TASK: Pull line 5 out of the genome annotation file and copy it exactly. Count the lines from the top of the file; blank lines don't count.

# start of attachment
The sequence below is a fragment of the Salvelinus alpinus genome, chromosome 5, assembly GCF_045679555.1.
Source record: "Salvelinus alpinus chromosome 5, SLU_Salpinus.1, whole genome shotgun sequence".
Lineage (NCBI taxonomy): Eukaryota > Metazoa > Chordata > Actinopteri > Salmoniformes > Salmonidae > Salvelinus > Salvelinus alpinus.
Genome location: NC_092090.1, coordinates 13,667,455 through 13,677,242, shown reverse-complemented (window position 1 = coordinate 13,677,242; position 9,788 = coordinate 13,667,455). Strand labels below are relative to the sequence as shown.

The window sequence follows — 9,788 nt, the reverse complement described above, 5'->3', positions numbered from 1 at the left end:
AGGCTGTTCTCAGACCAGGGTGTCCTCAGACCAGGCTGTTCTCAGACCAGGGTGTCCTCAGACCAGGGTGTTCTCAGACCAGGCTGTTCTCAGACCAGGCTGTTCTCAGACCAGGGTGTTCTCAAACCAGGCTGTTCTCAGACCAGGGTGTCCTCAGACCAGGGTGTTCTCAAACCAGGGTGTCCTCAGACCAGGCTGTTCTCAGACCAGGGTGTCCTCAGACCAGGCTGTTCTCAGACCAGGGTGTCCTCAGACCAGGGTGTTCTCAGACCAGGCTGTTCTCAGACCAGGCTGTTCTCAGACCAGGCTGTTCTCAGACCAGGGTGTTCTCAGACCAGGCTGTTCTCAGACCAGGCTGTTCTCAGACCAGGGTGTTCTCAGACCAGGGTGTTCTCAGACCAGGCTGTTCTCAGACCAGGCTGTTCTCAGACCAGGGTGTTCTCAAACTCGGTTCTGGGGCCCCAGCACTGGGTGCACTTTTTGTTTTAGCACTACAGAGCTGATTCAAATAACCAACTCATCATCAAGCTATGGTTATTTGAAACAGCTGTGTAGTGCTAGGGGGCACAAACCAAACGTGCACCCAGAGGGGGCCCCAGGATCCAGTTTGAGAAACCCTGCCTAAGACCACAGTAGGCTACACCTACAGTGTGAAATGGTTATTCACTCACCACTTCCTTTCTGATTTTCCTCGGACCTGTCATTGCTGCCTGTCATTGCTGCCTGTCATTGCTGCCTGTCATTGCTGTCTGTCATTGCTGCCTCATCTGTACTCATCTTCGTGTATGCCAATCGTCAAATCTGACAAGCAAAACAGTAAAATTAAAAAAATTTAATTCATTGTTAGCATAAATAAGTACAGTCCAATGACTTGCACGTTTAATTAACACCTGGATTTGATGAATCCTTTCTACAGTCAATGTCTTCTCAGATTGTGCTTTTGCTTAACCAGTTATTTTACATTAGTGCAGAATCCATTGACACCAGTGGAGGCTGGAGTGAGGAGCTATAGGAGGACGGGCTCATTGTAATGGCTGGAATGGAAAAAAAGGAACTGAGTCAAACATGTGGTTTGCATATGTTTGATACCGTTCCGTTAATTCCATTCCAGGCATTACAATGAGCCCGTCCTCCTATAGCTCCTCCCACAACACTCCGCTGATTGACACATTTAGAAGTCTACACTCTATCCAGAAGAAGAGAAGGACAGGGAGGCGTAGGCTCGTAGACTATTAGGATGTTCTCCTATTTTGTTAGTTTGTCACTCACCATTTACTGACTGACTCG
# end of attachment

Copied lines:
The window sequence follows — 9,788 nt, the reverse complement described above, 5'->3', positions numbered from 1 at the left end: